Social Renaissance: Plan of Action (part 3)


27-October-2012

• Education
• Employment and Human Resource Development
• Health
• Family and Community Relationships
• Personal Responsibility

It is to be noted firstly that all the areas in the plan and the subsequent actions, programmes or projects relating to each area, are synonymous to those in each ministry’s sectoral plan. That is, there is no duplication in what is being proposed in the Social Renaissance Plan of Action.

The Plan is not a separate document that is to be implemented in isolation or that is separate from the daily activities of each ministry and respective organisations.

Every effort has been made to ensure that there is a high degree of national co-ordination in formulating the Plan and most importantly in implementing it. The Plan should be seen as an umbrella covering all the national policies and programmes of the relevant ministries and organisations.

From now on however, a higher degree of co-ordination, networking and sharing of resources and expertise will be prioritised to ensure that there is a common agenda that is being implemented.

The Social Renaissance Plan is the glue that binds all the national programmes and plans into a coherent path leading to the transformation that President James Michel called for when he launched the Social Renaissance Initiative.

There is however a number of new projects being proposed in the Plan. The aim of these new initiatives is to respond to current challenges. It is to be noted that many of these projects have been developed at sectoral level and have incorporated proposals made by the public during the National Dialogue sessions which took place last year. For instance, relating to drugs and criminality, many people have called for stronger action to be taken against drug traffickers.

There was overwhelming support for government’s position to send traffickers to the outer islands. This remains part of government’s policy and the emphasis now is to rehabilitate these persons to ensure that once they leave prison, they can be re-integrated into society.

Drugs and Criminality

It is widely recognised that drug trafficking and abuse is linked to many social ills like crime, prostitution, dysfunctional families and employment-related problems.  Proposals from the National Dialogue centered on measures to combat trafficking, enactment of stricter legislation, providing the police with more resources, rehabilitation of addicts, empowerment of families and sensitisation of children and youth.

The leading body responsible for the co-ordination of actions relating to drugs and criminality is the Ministry of Home Affairs and Transport. A National Steering Committee for Crime and Harm Reduction, set up under the leadership of Minister Joel Morgan, has been functional for well over one year.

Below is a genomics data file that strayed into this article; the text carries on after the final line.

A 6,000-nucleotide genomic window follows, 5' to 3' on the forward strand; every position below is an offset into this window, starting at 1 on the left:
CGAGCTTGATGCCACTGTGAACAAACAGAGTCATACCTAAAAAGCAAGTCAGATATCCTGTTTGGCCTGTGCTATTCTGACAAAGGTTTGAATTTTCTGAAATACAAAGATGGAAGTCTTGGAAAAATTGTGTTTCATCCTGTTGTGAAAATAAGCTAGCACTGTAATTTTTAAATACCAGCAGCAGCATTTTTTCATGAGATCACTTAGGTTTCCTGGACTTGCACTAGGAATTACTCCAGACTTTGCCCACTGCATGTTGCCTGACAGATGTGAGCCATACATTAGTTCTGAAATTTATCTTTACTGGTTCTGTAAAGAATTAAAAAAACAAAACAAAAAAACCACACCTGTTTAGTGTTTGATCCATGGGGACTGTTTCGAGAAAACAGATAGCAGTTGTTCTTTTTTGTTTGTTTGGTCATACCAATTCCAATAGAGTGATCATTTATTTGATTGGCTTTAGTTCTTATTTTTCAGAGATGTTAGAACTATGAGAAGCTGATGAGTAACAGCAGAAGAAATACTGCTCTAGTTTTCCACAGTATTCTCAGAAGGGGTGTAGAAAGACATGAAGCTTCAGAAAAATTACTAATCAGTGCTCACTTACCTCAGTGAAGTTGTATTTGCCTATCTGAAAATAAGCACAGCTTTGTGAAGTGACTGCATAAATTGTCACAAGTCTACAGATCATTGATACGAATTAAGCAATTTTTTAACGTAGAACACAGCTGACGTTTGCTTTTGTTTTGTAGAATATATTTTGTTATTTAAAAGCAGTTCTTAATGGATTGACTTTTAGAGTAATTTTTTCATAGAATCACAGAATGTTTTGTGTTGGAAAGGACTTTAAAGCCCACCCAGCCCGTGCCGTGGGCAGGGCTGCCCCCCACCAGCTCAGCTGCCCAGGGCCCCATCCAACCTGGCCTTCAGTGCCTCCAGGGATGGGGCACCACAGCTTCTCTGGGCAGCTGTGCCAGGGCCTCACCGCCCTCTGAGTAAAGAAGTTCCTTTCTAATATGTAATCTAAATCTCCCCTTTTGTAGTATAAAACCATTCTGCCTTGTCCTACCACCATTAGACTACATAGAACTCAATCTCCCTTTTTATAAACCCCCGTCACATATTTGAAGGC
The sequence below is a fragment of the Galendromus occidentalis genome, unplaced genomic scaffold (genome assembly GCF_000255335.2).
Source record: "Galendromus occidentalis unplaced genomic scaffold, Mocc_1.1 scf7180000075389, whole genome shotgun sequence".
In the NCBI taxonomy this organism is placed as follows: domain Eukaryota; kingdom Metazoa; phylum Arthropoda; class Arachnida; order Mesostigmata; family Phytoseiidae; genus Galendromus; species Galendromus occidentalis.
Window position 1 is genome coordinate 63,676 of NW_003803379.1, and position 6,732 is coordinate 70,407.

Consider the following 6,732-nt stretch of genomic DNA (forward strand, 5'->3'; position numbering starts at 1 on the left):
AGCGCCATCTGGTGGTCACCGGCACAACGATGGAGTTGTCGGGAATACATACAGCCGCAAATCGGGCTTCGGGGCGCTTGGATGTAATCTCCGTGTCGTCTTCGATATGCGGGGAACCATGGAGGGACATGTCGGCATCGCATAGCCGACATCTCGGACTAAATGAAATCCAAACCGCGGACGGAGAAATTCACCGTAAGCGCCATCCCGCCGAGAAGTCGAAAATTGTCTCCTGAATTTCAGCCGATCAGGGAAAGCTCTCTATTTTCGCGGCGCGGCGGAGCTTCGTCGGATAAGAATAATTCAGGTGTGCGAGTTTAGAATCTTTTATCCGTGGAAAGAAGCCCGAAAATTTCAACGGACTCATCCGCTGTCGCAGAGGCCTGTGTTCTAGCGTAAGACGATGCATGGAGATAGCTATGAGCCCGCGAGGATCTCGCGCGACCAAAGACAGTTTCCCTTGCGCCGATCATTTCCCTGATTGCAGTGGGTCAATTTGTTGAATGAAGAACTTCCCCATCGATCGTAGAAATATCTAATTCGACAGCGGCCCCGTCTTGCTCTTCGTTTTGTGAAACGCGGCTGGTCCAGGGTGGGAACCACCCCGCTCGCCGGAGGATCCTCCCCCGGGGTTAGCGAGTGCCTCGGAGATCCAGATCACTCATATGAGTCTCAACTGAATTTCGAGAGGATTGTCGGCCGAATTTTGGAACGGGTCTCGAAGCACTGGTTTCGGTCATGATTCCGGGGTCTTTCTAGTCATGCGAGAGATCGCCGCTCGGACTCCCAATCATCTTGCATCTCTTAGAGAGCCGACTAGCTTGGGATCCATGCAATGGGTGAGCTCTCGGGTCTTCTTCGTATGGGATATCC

Playing a key role in the fight against drugs the Committee brings together representatives from the Police, Prisons Division, AG’s Office, NDEA, FIU, the ministries of Education, Health, Social Affairs and Community Development and Labour and Human Resource Development, the National Youth Council and the NGO Sector.

Goals

The objectives of the Committee are as follows:
1. Reduce drugs-related crimes
2. The comprehensive rehabilitation of criminals including their reintegration in society.

Components of the initiative

The National Drugs-Related Crime Reduction Initiative’s guiding instrument is a Plan of Action which has been developed based on the sectoral recommendations of its relevant sub-committees. Altogether, there are 4 integrated components based on 4 different levels of intervention.

Component                             Level
1. Education/Awareness        Prevention
2. Criminal Justice                Law and Order
3. Incarceration                   Rehabilitation and Treatment
4. After-Care                       Social Re-integration

1  Education and Awareness
There is conclusive statistical evidence that the situation of drug abuse is the foremost reason behind the rising rate of criminality in Seychelles. At this level, prevention is the key. The education and empowerment of young people is central at this level, in the fight against drugs.


2  Criminal Justice
A number of measures and programmes directed at upholding social control, deterring and mitigating crime, or sanctioning those who violate laws with criminal penalties and rehabilitation will be proposed at this level.

3  Incarceration
Incarceration serves four main purposes at this level:
• to isolate drug traffickers and prevent them from committing further crimes
• to rehabilitate drug addicts who are convicted or committed
• to deter others from committing crimes
• to keep members of the public, family members and community safe

4  After-Care
It is generally understood that there is little after-care for ex-convicts which may push some back to re-offending for survival. The successful re-integration of ex-prisoners into society will depend on the care and programmes that exist at family, community and national levels.

Besides services being made available, their effectiveness will require good intersectoral coordination, and systematic monitoring of such individuals to offer them the required guidance and support to prevent them from re-offending.

Next week, we will be providing information on the specific activities and projects relating to this first area of the Social Renaissance Plan of Action.

For further information or comments, you can contact: telephone 4281623 or
visit:
www.renesans-sosyal.sc

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